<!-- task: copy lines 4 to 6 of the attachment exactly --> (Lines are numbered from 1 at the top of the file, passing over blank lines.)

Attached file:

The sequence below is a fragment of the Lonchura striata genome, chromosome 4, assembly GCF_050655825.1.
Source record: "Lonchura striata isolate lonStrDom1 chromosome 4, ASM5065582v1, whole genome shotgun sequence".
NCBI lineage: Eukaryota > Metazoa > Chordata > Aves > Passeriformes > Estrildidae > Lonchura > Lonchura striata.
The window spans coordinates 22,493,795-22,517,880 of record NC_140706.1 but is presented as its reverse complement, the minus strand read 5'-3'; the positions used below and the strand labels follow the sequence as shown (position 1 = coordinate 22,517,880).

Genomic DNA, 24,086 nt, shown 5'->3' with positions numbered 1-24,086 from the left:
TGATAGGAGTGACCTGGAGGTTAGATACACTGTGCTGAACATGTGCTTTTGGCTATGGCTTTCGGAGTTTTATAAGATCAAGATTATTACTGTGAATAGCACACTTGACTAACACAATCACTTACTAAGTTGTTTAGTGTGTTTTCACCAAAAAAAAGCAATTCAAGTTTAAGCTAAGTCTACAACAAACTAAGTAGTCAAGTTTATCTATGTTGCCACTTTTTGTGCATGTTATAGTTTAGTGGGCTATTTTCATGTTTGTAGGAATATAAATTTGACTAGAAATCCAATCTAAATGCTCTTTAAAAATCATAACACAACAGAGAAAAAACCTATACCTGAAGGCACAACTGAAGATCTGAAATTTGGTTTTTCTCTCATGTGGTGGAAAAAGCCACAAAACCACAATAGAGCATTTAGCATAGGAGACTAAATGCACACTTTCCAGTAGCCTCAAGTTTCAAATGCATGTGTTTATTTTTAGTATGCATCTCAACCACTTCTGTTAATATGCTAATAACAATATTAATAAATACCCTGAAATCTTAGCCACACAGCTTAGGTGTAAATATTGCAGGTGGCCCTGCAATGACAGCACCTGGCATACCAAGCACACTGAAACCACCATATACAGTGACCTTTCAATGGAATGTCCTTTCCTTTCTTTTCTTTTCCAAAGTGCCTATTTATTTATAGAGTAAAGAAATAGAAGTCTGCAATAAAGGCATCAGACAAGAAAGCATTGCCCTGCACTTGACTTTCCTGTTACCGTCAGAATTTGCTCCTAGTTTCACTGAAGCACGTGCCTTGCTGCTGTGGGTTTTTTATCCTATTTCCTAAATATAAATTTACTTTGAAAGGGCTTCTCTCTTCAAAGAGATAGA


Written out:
The window spans coordinates 22,493,795-22,517,880 of record NC_140706.1 but is presented as its reverse complement, the minus strand read 5'-3'; the positions used below and the strand labels follow the sequence as shown (position 1 = coordinate 22,517,880).

Genomic DNA, 24,086 nt, shown 5'->3' with positions numbered 1-24,086 from the left:
TGATAGGAGTGACCTGGAGGTTAGATACACTGTGCTGAACATGTGCTTTTGGCTATGGCTTTCGGAGTTTTATAAGATCAAGATTATTACTGTGAATAGCACACTTGACTAACACAATCACTTACTAAGTTGTTTAGTGTGTTTTCACCAAAAAAAAGCAATTCAAGTTTAAGCTAAGTCTACAACAAACTAAGTAGTCAAGTTTATCTATGTTGCCACTTTTTGTGCATGTTATAGTTTAGTGGGCTATTTTCATGTTTGTAGGAATATAAATTTGACTAGAAATCCAATCTAAATGCTCTTTAAAAATCATAACACAACAGAGAAAAAACCTATACCTGAAGGCACAACTGAAGATCTGAAATTTGGTTTTTCTCTCATGTGGTGGAAAAAGCCACAAAACCACAATAGAGCATTTAGCATAGGAGACTAAATGCACACTTTCCAGTAGCCTCAAGTTTCAAATGCATGTGTTTATTTTTAGTATGCATCTCAACCACTTCTGTTAATATGCTAATAACAATATTAATAAATACCCTGAAATCTTAGCCACACAGCTTAGGTGTAAATATTGCAGGTGGCCCTGCAATGACAGCACCTGGCATACCAAGCACACTGAAACCACCATATACAGTGACCTTTCAATGGAATGTCCTTTCCTTTCTTTTCTTTTCCAAAGTGCCTATTTATTTATAGAGTAAAGAAATAGAAGTCTGCAATAAAGGCATCAGACAAGAAAGCATTGCCCTGCACTTGACTTTCCTGTTACCGTCAGAATTTGCTCCTAGTTTCACTGAAGCACGTGCCTTGCTGCTGTGGGTTTTTTATCCTATTTCCTAAATATAAATTTACTTTGAAAGGGCTTCTCTCTTCAAAGAGATAGA